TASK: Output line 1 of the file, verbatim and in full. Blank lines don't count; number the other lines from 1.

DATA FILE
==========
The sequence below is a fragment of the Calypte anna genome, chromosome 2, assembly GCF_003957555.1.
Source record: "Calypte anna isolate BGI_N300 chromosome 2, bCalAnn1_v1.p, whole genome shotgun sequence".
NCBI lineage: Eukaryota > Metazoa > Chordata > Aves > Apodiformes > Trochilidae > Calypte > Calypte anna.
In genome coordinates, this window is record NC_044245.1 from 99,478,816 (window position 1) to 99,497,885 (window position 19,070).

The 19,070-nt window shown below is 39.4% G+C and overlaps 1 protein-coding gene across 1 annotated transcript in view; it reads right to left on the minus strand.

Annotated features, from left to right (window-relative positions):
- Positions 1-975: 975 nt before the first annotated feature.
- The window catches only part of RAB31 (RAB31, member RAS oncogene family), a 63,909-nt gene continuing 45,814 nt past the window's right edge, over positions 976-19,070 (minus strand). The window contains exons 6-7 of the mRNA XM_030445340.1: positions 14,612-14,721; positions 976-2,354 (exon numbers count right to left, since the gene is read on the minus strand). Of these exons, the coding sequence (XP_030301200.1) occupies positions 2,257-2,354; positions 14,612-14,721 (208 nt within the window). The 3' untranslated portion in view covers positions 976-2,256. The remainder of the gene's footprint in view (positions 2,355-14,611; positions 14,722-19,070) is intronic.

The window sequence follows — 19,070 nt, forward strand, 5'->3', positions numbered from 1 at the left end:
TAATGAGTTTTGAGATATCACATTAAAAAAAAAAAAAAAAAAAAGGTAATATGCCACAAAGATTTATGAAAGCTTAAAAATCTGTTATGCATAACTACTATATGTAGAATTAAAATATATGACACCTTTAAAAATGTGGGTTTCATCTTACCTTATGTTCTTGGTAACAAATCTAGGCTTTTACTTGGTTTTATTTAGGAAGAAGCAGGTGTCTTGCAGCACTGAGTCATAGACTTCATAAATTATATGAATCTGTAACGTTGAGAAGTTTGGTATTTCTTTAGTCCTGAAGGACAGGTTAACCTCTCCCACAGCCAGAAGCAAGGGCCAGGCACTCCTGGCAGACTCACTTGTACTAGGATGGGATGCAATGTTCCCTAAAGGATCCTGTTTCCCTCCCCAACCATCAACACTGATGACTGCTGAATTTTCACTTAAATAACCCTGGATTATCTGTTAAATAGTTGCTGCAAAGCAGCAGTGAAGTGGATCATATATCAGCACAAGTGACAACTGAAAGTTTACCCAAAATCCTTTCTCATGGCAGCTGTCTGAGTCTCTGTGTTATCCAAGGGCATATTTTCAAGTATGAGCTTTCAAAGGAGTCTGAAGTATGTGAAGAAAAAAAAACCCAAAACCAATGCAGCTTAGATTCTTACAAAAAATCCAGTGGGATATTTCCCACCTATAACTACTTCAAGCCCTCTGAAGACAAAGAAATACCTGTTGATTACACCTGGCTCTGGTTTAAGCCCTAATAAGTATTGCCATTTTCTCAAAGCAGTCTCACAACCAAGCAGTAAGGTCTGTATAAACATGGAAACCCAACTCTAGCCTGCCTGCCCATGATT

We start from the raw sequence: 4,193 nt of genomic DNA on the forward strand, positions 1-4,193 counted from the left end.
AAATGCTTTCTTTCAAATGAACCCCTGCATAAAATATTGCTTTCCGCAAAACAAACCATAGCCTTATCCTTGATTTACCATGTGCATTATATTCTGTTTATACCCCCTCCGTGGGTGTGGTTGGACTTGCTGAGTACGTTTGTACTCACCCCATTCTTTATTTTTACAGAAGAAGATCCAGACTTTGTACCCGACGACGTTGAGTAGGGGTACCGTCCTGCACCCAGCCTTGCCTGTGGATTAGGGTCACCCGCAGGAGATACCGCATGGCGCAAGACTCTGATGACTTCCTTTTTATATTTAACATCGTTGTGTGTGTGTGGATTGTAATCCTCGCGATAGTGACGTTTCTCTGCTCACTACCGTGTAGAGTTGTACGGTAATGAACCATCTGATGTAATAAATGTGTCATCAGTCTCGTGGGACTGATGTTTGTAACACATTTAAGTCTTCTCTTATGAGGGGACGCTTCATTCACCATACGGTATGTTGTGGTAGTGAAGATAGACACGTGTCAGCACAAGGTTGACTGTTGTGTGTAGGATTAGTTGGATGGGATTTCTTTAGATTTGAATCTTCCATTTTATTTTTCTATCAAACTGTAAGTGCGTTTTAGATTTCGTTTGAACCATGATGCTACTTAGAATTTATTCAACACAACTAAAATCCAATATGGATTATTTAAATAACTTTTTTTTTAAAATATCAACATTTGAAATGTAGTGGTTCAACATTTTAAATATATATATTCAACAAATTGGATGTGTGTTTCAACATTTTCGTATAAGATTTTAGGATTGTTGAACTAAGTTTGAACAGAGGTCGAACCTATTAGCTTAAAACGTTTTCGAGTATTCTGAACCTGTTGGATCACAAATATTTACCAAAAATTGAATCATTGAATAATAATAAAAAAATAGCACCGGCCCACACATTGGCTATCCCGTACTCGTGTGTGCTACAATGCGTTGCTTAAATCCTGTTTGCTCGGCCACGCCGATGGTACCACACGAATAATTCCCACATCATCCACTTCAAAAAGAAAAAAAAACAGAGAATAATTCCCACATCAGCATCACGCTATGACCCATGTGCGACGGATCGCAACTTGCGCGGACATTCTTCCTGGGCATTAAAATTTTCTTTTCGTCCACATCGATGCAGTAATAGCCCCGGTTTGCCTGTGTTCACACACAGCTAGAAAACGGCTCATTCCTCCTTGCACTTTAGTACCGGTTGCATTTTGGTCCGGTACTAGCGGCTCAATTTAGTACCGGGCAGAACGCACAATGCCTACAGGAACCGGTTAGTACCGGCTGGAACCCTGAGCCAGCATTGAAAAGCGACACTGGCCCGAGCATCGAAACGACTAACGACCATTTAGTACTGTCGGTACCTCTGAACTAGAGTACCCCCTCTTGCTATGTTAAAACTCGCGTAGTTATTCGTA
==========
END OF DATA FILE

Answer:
The sequence below is a fragment of the Calypte anna genome, chromosome 2, assembly GCF_003957555.1.